It can be difficult to determine whether work caused an employee’s injury for things like back strain. This case involves a blood clot. Did the employee get workers’ comp?
One day while on the road, George Wingfield, a truck driver for Hill Brothers Transportation in Nebraska, developed chest pains. He was hospitalized and diagnosed with deep vein thrombosis (a type of blood clot) in his left leg and the likely presence of a pulmonary embolism.
When a blood clot breaks off, it may travel through the heart and enter the lung system. A pulmonary embolism occurs when the blood clot reaches a point in a lung artery where it can’t pass through and becomes lodged.
Pulmonary embolism can be fatal. Sedentary jobs can contribute to the condition.
Wingfield received a filter implant to prevent future embolisms. He returned to work but needed more frequent rest breaks. He eventually stopped working for Hill when he injured his back in a fall from his truck.
The truck driver applied for workers’ comp coverage in connection with the embolism.
This wasn’t Wingfield’s first diagnosis of thrombosis and embolism. As a result, anticoagulant medication had been prescribed for him to prevent more blood clots from forming.
The case went before a workers’ compensation court. The court noted Wingfield’s previous episodes required it to consider what level of proof was necessary to show his injuries arose out of employment.
The compensation court chose to use the same test that had been established in Nebraska to determine whether a heart attack was work-related.
After applying the test, the court determined Wingfield failed to prove that his employment contributed in some substantial way to cause his injury.
A doctor testified Wingfield was “not adequately anticoagulated” when he was admitted to the hospital with the most recent thrombosis and embolism. Tests showed the level of anticoagulant medication in his system was “consistent with a person who was not taking any type of anticoagulation medication.”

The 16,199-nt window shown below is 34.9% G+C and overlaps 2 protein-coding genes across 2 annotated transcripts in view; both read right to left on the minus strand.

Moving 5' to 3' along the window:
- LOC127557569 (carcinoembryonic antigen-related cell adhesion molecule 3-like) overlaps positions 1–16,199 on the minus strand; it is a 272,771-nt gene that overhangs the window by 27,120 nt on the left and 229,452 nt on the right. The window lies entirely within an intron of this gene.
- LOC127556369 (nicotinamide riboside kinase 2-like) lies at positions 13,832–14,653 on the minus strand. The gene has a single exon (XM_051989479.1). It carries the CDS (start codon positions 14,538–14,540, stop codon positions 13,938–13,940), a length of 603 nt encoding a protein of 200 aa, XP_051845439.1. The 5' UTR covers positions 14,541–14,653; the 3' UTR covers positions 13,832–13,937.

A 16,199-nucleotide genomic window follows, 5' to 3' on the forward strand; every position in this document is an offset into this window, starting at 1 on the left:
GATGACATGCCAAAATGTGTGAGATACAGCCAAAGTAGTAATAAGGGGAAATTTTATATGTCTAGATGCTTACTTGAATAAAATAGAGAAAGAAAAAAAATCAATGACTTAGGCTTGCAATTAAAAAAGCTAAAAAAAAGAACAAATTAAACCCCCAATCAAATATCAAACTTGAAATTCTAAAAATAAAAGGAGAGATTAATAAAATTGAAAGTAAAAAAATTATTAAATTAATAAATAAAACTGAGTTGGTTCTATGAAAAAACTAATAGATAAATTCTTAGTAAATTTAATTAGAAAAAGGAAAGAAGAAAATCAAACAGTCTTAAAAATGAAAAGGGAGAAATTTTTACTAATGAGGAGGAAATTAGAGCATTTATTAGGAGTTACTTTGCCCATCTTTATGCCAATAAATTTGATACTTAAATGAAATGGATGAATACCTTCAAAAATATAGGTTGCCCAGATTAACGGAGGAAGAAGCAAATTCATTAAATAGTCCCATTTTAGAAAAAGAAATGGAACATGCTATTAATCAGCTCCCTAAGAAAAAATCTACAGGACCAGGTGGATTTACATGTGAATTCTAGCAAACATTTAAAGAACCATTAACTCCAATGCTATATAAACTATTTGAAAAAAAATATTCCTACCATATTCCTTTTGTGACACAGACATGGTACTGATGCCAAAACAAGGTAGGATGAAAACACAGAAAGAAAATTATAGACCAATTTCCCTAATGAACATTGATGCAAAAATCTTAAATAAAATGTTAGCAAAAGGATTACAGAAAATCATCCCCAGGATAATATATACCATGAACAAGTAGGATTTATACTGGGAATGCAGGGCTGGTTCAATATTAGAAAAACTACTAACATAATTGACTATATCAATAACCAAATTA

Given that medical testimony, the compensation court ruled Wingfield had failed to prove his case and dismissed his appeal. Wingfield appealed, and now the Nebraska Supreme Court has weighed in.
Correct test used?
Wingfield argued the compensation court shouldn’t have used the heart attack test in his case.
The NE Supreme Court noted:
“An exertion- or stress-related heart injury to which the claimant’s preexisting heart disease or condition contributes is compensable only if the claimant shows that the exertion or stress encountered during employment is greater than that experience during the ordinary nonemployment life of the employee or any other person.”
The court also noted that medical causation is the biggest problem in determining whether heart attack cases are eligible for workers’ comp benefits. “This is because the generalized nature of heart attack cases makes it difficult to attribute the attack to the work,” the court wrote.
In Nebraska, the test used for heart attack cases had also been used for cases of stroke because the same problem exists … proving whether work caused the stroke.
“We see the same problem of proving causation in Wingfield’s injuries of deep vein thrombosis and pulmonary embolism,” the NE Supreme Court said.
After determining that the compensation court used the correct test, the NE Supreme Court could focus on whether the actual ruling in the case was correct.
The state’s highest court found the compensation court properly found the testimony of the doctor to be convincing – that the primary and most likely cause of Wingfield’s thrombosis and embolism was inadequate level of anticoagulation.
For that reason, the Nebraska Supreme Court affirmed the compensation court’s dismissal of Wingfield’s workers’ comp claim on the basis that he didn’t show his injuries were work-related.
What do you think about the court’s ruling? Let us know in the comments section.
(George Wingfield v. Hill Brothers Transportation, Nebraska Supreme Court, No. S-13-716, 5/16/14)